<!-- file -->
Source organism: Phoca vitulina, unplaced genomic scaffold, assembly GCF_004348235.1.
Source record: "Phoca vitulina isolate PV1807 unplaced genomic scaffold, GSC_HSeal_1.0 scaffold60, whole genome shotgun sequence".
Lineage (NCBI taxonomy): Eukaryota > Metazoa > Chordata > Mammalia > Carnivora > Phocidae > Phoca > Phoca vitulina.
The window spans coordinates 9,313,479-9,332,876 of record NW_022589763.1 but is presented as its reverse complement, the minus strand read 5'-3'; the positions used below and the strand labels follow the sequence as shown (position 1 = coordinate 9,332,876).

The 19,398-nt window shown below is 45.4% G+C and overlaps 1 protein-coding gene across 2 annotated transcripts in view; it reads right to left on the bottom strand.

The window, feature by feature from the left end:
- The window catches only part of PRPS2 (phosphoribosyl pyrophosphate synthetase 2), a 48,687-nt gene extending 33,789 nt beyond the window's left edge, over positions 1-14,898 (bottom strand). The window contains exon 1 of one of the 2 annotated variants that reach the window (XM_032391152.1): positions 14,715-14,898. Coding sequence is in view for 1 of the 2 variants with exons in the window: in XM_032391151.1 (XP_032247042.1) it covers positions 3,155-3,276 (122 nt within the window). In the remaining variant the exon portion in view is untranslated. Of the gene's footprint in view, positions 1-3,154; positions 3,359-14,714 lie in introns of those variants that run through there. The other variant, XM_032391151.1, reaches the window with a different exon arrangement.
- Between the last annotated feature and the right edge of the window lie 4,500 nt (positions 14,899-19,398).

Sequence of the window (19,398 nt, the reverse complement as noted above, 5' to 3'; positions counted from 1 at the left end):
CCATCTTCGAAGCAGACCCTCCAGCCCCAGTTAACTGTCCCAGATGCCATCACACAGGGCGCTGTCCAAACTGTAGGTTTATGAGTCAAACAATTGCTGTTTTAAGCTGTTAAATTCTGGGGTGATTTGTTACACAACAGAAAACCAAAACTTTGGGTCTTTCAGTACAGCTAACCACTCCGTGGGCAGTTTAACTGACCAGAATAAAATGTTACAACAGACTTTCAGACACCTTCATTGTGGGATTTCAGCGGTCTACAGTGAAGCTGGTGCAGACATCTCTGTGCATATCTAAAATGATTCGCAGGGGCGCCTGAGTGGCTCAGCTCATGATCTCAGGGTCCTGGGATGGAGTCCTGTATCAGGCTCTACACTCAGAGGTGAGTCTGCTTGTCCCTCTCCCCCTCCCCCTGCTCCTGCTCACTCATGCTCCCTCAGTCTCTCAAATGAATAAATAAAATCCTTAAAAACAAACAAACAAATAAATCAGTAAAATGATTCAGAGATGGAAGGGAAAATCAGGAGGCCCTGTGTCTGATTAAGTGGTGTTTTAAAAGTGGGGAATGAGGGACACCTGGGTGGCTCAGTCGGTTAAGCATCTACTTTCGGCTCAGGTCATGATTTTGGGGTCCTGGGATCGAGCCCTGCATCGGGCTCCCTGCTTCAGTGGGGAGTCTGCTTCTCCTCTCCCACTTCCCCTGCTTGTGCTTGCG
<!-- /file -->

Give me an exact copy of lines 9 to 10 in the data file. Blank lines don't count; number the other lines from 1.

Sequence of the window (19,398 nt, the reverse complement as noted above, 5' to 3'; positions counted from 1 at the left end):
CCATCTTCGAAGCAGACCCTCCAGCCCCAGTTAACTGTCCCAGATGCCATCACACAGGGCGCTGTCCAAACTGTAGGTTTATGAGTCAAACAATTGCTGTTTTAAGCTGTTAAATTCTGGGGTGATTTGTTACACAACAGAAAACCAAAACTTTGGGTCTTTCAGTACAGCTAACCACTCCGTGGGCAGTTTAACTGACCAGAATAAAATGTTACAACAGACTTTCAGACACCTTCATTGTGGGATTTCAGCGGTCTACAGTGAAGCTGGTGCAGACATCTCTGTGCATATCTAAAATGATTCGCAGGGGCGCCTGAGTGGCTCAGCTCATGATCTCAGGGTCCTGGGATGGAGTCCTGTATCAGGCTCTACACTCAGAGGTGAGTCTGCTTGTCCCTCTCCCCCTCCCCCTGCTCCTGCTCACTCATGCTCCCTCAGTCTCTCAAATGAATAAATAAAATCCTTAAAAACAAACAAACAAATAAATCAGTAAAATGATTCAGAGATGGAAGGGAAAATCAGGAGGCCCTGTGTCTGATTAAGTGGTGTTTTAAAAGTGGGGAATGAGGGACACCTGGGTGGCTCAGTCGGTTAAGCATCTACTTTCGGCTCAGGTCATGATTTTGGGGTCCTGGGATCGAGCCCTGCATCGGGCTCCCTGCTTCAGTGGGGAGTCTGCTTCTCCTCTCCCACTTCCCCTGCTTGTGCTTGCG